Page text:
1. Look at your AC audiogram. Make note of
the AC thresholds for both side.
2. Start your BC testing at the threshold for that
frequency (in our example it was 30dB AND
present 30dB+10db (i.e., 40dB) of masking to
the non-test ear, assuming your inspection of
AC thresholds told you he’s going to be aware
of 40dB on that side.
You present the tone via the oscillator, and,
keeping the masking noise where it is for the
other side, if he can hear the tone, reduce it by
10dB until no response, then raise by 5dB, just
like you do with AudSim.
You haven’t even had to change the masking
noise……just be sure it’s on.
• Once you have bracketed using the method
you learned with AudSim, and you have found
your BC threshold, then raise your masking
noise by 5 dB for three presentations. If
nothing has changed, you are done with that
Now, what about AC testing?
• Well, it is pretty close to the same procedure
except that now, the level at which we are
presenting to the TEST EAR is NOT the same
level that could be picked up on the other
Remember, this is AIR conduction testing, not Bone.
We have found a threshold of 60dB in the left ear,
but the right ear threshold was only 20dB
“Houston, we have a problem” (I think that’s from
the Apollo 13 movie, but no matter, just be aware
that it is not my original material or a quote for
which I am taking personal credit.)
• When we are doing AC testing…we are not
looking at an interaural attenuation of 0dB, like
we had in BC.
• Now we know that sound presented to the test
ear loses an average of 40dB through/around the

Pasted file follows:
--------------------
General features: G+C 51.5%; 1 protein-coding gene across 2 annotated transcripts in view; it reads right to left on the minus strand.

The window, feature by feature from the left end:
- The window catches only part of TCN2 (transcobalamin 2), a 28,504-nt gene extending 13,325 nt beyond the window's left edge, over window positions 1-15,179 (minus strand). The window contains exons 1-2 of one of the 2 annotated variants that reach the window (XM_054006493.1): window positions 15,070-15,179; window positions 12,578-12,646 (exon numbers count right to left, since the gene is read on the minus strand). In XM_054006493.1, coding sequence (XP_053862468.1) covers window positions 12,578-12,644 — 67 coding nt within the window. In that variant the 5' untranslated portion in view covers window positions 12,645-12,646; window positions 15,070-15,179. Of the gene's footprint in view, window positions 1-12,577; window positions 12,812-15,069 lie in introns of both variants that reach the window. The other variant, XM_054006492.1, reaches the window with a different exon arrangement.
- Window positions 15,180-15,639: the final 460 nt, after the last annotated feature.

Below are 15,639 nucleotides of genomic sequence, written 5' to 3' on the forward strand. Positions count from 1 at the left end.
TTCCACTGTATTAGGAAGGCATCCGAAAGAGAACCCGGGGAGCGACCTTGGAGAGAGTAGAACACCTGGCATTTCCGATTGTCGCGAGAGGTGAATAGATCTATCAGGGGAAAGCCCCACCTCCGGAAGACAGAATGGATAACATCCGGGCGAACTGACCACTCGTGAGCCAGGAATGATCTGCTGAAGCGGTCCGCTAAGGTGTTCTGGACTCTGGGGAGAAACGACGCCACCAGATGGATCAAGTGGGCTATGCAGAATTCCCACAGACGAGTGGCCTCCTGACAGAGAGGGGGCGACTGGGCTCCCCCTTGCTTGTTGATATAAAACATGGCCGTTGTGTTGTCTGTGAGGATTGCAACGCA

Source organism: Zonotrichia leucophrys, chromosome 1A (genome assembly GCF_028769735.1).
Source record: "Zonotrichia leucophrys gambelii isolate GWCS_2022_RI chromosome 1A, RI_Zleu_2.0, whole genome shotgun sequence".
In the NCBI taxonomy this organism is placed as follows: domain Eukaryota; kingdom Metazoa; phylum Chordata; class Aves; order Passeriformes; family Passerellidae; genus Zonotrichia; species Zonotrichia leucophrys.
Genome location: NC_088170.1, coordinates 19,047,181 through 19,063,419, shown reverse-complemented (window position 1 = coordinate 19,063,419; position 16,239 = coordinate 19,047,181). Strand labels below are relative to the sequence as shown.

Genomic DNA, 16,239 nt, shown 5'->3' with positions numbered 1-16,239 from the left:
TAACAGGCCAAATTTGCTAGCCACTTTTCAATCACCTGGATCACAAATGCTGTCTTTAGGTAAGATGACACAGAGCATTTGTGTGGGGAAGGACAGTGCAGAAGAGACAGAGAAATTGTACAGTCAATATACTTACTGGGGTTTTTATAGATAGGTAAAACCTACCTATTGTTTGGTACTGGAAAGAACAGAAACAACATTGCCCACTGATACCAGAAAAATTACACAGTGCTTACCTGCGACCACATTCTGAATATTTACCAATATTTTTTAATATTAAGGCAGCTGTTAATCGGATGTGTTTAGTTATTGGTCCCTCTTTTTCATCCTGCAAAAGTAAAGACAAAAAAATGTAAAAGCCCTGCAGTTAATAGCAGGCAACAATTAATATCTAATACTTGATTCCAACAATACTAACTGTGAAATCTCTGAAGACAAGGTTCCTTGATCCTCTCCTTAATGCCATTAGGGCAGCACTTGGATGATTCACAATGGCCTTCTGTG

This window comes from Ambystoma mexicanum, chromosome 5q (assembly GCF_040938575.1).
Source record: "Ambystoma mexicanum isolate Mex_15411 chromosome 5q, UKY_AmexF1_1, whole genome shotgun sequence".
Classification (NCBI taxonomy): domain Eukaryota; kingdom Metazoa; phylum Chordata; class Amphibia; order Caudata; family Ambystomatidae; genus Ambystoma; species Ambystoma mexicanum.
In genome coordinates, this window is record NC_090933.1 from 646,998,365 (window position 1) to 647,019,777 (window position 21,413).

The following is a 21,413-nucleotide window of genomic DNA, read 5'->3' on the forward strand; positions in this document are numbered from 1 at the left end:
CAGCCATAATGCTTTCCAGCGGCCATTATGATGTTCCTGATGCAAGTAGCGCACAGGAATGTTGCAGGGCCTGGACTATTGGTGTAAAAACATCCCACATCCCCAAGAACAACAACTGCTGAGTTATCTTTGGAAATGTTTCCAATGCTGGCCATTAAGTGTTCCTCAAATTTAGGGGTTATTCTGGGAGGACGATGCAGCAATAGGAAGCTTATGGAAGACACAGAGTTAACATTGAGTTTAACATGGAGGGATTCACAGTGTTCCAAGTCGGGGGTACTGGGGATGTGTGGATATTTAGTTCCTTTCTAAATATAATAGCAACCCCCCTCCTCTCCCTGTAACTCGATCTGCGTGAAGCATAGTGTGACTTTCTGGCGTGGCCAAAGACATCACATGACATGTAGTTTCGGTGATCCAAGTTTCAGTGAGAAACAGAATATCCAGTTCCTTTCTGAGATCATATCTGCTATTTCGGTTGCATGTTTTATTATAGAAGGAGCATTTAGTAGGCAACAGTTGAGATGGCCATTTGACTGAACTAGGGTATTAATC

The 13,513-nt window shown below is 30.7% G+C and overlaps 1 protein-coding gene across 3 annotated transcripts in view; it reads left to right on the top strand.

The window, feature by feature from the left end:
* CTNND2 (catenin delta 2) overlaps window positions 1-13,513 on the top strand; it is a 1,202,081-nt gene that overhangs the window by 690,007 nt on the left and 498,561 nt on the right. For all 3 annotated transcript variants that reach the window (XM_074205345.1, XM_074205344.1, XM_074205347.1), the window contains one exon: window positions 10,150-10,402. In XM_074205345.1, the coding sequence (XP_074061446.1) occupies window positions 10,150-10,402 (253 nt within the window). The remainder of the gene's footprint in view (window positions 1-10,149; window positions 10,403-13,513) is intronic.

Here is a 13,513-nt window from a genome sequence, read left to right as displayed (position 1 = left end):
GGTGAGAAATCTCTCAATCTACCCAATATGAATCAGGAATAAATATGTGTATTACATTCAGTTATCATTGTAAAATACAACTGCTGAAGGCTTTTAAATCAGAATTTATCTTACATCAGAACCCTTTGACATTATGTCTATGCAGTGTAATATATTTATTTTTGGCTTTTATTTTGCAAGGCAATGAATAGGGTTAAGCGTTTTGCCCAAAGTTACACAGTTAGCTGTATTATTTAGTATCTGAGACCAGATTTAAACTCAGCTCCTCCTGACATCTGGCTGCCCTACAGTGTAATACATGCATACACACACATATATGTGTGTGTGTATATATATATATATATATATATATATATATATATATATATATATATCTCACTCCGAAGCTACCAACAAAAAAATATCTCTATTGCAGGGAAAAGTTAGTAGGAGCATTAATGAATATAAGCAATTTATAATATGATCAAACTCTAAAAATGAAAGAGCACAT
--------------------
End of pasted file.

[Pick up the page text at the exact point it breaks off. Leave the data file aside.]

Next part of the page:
head. (and once again, we are using this as a
conservative value. Yes, research does tell us that
there is some variabiity according to frequency
and some other factors, but his is going to be our
• The threshold on the test ear was 60dB and the
threshold on the non-test ear was only 20dB……
• And because the tone/signal is losing 40dB in
interaural attenuation (meaning through or
around the head) when we put in 60dB to the
test ear, our patient might be able to hear it on
the other side, because it is going to be 20dB
loud on that non-test ear, and our patient can
hear tones at 20dB.
• “What to do? What to do?”
(Cinderella probably said that at midnight,
when her coach starts to turn back into a
• We need to put a “noise bomb” on the non
test ear in order to keep it busy, so it can’t
• Our masking level, therefore, needs to be AT
LEAST 20dB, because that is what the signal is
going to be after it has crossed over.
• Let’s just add 10dB to that as a cushion, or
MEM, if you understand Carol Silverman,
making it a masking level of 30dB.
• If the threshold is still 60dB in the test ear,
even though you have 30dB on the opposite
• Now raise your masking by 5 three more times
and retest the threshold each time. If the
threshold in the test ear does not change, you
are finished. (Well, not entirely finished, but
finished with that frequency.)
• If everytime you raise your masking dial by
5dB, your threshold goes up by 5dB, you are
going to have to keep repeating this procedure
until your THRESHOLD does not shift over
three successive increases in masking.
• Most of the time, if you have followed my
instructions, you will not see that shift, but it
But, my preceptor says that’s not
• This whole masking thing can get a lot more
complicated if you really want it to.
• I am only trying to teach it in a way that is
easy to understand.
• Someone could look at my method and call it
into question because they do not do it that
way or because they are aware of some
• Because you are new to this and easily
confused, try to keep my method in your
• It is simple
• It will work almost all the time
• Doing it this way will foster understanding of
the concepts .
• In other words,
I am trying to teach you the principles
behind why we need to mask and how to do it.
What these other people are here for is beyond
• I will invent a discussion thread in which I
want to entertain your thoughts and your
• Thank you for your time and attention.